If you’re thinking about walking down the aisle in Virginia, you may be considering a prenuptial agreement can protect assets that you’ve acquired before marriage. In many instances, a prenup can reduce conflict later on if your marriage comes to an end.
There’s no doubt that a prenup has many benefits. However, you have to complete the agreement properly in order for it to be valid. Following are a few reasons why a prenup may be considered invalid.
Verbal agreements don’t count
For a prenup to be valid, it must be in writing. If your soon-to-be-spouse verbally states that he or she will never come after your money if you decide to divorce, a court won’t honor that verbal agreement.
Not enough time for consideration
To create a valid prenup, both parties need to have enough time to think about the details of the agreement before signing it. If one spouse felt pressured into signing it, the court may not enforce it.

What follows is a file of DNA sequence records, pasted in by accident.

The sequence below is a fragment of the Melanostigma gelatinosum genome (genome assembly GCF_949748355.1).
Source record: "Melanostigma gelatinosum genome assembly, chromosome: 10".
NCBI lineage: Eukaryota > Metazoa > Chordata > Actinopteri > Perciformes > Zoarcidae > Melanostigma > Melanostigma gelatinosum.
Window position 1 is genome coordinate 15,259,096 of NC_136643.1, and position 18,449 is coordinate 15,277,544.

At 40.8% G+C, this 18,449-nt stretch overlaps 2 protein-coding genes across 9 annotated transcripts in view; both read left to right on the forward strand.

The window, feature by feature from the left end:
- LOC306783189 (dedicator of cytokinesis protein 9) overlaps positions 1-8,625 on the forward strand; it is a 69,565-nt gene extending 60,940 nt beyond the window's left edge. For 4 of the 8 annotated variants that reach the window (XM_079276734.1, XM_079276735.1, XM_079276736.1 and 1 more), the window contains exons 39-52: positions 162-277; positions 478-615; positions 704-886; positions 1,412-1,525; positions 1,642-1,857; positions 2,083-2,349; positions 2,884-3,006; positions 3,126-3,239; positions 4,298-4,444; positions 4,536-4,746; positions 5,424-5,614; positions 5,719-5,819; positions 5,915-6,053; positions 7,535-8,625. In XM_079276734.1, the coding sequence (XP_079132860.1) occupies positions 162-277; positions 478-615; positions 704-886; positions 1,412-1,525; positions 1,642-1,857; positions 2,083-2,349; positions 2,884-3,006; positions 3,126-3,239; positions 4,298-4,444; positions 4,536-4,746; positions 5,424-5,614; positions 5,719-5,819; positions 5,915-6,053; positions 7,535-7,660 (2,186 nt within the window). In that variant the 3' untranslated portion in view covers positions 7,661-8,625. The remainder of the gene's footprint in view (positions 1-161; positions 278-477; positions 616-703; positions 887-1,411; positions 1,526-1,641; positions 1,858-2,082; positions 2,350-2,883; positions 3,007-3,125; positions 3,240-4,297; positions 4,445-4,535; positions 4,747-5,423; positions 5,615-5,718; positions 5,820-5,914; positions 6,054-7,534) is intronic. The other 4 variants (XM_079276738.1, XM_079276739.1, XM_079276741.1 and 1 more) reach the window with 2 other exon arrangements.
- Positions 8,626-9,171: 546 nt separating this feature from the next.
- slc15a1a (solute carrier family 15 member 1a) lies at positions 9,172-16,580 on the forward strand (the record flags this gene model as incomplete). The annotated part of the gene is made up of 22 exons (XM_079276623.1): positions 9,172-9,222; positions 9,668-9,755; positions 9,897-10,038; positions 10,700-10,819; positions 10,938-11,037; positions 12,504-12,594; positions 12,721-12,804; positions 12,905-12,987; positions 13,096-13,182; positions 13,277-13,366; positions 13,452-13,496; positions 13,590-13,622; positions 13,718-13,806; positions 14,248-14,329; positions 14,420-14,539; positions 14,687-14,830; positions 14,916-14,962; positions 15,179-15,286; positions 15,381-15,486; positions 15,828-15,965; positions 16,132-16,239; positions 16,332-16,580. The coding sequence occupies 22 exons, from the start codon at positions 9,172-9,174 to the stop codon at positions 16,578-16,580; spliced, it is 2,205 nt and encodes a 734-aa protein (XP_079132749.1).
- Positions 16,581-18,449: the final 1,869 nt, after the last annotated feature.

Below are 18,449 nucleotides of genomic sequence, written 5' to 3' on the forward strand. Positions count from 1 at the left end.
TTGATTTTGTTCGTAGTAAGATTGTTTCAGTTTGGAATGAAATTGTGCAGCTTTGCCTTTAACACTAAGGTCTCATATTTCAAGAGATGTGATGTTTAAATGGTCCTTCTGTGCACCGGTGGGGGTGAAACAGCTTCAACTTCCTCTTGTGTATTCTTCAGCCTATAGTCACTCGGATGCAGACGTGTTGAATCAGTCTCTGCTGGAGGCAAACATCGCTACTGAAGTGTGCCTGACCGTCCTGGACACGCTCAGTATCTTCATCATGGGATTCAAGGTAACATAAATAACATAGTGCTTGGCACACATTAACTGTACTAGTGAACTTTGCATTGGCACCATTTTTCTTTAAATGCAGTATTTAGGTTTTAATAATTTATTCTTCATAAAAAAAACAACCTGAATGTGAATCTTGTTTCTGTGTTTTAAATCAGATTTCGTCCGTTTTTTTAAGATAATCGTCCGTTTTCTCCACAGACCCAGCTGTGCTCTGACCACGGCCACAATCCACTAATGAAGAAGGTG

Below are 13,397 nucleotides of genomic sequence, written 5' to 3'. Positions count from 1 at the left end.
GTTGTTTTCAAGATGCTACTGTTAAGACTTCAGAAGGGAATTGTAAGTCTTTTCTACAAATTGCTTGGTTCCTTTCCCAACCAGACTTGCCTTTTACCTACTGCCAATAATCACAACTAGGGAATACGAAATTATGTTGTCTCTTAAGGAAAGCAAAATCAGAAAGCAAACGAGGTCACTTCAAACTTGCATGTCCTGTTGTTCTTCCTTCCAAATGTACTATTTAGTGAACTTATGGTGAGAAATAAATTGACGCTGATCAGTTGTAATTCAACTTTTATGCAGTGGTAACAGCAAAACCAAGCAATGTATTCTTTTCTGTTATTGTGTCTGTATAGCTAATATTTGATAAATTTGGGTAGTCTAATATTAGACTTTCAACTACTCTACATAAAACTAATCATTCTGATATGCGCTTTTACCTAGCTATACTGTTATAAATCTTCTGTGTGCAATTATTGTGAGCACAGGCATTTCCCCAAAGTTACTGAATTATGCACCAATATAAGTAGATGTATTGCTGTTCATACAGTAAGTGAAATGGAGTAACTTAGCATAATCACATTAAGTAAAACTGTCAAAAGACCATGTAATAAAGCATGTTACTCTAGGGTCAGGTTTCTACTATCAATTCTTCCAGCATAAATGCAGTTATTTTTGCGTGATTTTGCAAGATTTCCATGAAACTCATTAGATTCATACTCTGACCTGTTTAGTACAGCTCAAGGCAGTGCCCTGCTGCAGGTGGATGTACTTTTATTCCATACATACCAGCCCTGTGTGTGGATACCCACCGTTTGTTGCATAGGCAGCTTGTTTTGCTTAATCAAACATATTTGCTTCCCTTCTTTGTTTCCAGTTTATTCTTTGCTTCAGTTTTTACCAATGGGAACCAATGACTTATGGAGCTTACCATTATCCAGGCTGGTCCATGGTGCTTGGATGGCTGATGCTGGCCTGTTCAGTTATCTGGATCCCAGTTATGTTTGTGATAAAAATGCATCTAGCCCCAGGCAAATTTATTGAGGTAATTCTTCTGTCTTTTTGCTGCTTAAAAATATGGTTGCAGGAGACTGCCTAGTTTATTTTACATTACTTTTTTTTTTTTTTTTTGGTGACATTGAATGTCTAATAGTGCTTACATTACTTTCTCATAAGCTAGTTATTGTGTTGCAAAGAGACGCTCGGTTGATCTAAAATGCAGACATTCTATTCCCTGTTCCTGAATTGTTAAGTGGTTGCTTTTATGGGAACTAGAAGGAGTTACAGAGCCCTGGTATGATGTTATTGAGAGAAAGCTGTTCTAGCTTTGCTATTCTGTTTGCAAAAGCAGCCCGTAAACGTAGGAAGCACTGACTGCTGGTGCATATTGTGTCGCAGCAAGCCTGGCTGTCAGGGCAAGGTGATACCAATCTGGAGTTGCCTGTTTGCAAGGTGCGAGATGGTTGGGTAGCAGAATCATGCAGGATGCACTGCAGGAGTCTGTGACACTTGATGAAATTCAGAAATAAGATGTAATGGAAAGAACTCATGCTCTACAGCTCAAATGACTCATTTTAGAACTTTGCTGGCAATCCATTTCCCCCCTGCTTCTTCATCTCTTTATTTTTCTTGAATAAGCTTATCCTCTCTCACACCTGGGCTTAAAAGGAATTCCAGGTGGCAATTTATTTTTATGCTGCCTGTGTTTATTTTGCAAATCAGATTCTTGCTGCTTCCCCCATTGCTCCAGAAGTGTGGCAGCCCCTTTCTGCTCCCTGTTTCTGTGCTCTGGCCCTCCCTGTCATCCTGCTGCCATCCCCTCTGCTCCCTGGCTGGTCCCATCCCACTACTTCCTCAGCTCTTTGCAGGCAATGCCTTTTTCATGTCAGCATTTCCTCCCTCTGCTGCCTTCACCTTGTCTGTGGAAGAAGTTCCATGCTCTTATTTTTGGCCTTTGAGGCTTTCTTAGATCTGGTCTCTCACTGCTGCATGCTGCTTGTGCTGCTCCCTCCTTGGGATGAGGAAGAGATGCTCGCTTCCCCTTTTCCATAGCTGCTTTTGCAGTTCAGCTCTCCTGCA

Inadequate or false information
In any prenup agreement, both parties have to provide a complete picture of their assets and liabilities, including:
- Separate and marital properties
- Debt liabilities
- Estate plans
- Family properties
If either party fails to fully disclose what assets and liabilities they’re bringing into the marriage, the court may challenge the agreement.
Failure to obtain legal counsel
When a couple decides to sign a prenuptial agreement, both of their separate interests are at stake. To successfully create an agreement, legal counsel is advised to make sure that both of your interests are taken into account.
Deciding to draft a prenup before you get married could spare you a lot of time and stress if your marriage fails to work out. To make sure you create the document successfully, consider having it reviewed by an experienced attorney.